Trains leave hourly for Füssen from the Starnberger Flügelbahnhof, tracks 27-36 on the north side of the Munich Hauptbahnhof. It's about a two hour trip. Sometimes there is one change on the way, usually in Buchloe; sometimes the trip is direct. These are all regional trains, so you can use a Bayern-Ticket (€23 for 1 person, €27 for 2) for the entire trip.
The first train out after 9 AM in the morning, for which the Bayern-Ticket would be valid for the entire trip, leaves Munich Hbf at 9:53 and goes direct to Füssen Bahnhof at 11:54. The bus (12:05) would get you to Hohenschwangau at 12:13, still with enough time to see both castles.
If you want to arrive an hour earlier, you can still use the Bayern-Ticket for most of the trip, but you must buy point-point tickets to the first stop after 9 AM. A train leaves Munich at 8:53 and gets to Geltendorf at 9:21. The fare from Munich to Geltendorf (MVV 3 zone Einzelfahrkarte) is 7,80 per person. Just stay on the same train and change tickets. The train goes on to Buchloe at 9:39, has an 8 minute cross-platform change there, and gets to Fuessen at 10:55. The bus to Hohenschwangau leaves Füssen at 11:05 and gets to Hohenschwangau at 11:13.
The trains arrive at Füssen Bhf, a very small station. For those of you with luggage, there are 30 lockers, 12 small (€2 in 2009), 18 large (€3 in 2009). My carryon size bag fit easily in a small locker. Most were empty when I was there.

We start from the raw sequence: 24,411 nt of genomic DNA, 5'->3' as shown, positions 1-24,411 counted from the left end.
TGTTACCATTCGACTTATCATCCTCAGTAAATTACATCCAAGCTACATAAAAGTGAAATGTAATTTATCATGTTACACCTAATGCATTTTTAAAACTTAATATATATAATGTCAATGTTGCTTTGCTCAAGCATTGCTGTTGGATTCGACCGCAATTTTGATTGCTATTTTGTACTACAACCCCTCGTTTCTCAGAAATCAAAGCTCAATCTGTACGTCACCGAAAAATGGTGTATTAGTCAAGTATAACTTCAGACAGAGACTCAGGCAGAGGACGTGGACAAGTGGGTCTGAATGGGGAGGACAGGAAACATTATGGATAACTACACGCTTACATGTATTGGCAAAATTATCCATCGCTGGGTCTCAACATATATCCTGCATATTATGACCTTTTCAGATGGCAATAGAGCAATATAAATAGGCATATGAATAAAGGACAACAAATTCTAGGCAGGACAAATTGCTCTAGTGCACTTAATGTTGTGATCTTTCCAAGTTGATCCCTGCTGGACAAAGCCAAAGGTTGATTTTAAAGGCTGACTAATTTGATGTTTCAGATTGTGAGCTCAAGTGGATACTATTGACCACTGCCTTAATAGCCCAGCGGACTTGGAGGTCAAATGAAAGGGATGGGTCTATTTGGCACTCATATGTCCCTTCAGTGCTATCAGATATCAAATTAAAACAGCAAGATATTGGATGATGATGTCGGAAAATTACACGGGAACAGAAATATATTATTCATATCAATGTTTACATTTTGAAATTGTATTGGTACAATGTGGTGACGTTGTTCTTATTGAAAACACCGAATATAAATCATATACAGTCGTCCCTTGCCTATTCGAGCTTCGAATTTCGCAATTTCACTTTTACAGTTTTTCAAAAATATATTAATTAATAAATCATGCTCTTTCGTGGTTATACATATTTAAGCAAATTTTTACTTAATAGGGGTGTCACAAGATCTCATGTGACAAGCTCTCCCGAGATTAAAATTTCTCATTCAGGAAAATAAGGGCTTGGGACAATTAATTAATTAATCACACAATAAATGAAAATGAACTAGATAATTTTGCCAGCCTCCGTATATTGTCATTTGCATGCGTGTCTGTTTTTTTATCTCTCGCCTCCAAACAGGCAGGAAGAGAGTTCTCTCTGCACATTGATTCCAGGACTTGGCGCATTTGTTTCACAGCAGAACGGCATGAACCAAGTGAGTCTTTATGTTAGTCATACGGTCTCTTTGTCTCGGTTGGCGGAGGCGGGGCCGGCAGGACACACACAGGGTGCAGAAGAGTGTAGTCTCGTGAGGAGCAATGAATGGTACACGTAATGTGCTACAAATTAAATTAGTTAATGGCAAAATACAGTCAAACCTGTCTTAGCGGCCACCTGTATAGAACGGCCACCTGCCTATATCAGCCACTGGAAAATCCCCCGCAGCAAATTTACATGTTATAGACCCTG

There is a bus stop (Haltestelle 2) a few yards from the front door of the Bahnhof. From there buses leave a few minutes after the train's arrival for Hohenschwangau.
View out the front door of Füssen Bahnhof (that bus took me to Hohenschwangau)
Sign for Haltestelle 2 Note castle silhouette
The bus stops in Hohenschwangau. The tourist information office is right next to the bus stop. You can also leave your luggage there.
It's just a 100 yd walk around to the right to the ticket kiosk.
to the ticket kiosk
<--------round the corner
<----- from the TI
At the front entrance to the ticket kiosk, there are two lines. The left-hand line is a serpentine line to multiple counters. It was filled, but seemed to be moving fairly fast. It was for walkup purchasers of tickets that included Neuschwanstein (tickets for that castle alone and for both castles). The other, much shorter line, was for people who already had reservations or for just Hohenschwanstein castle. At the time I arrived, they were booking Neuschwanstein tours for about an hour later.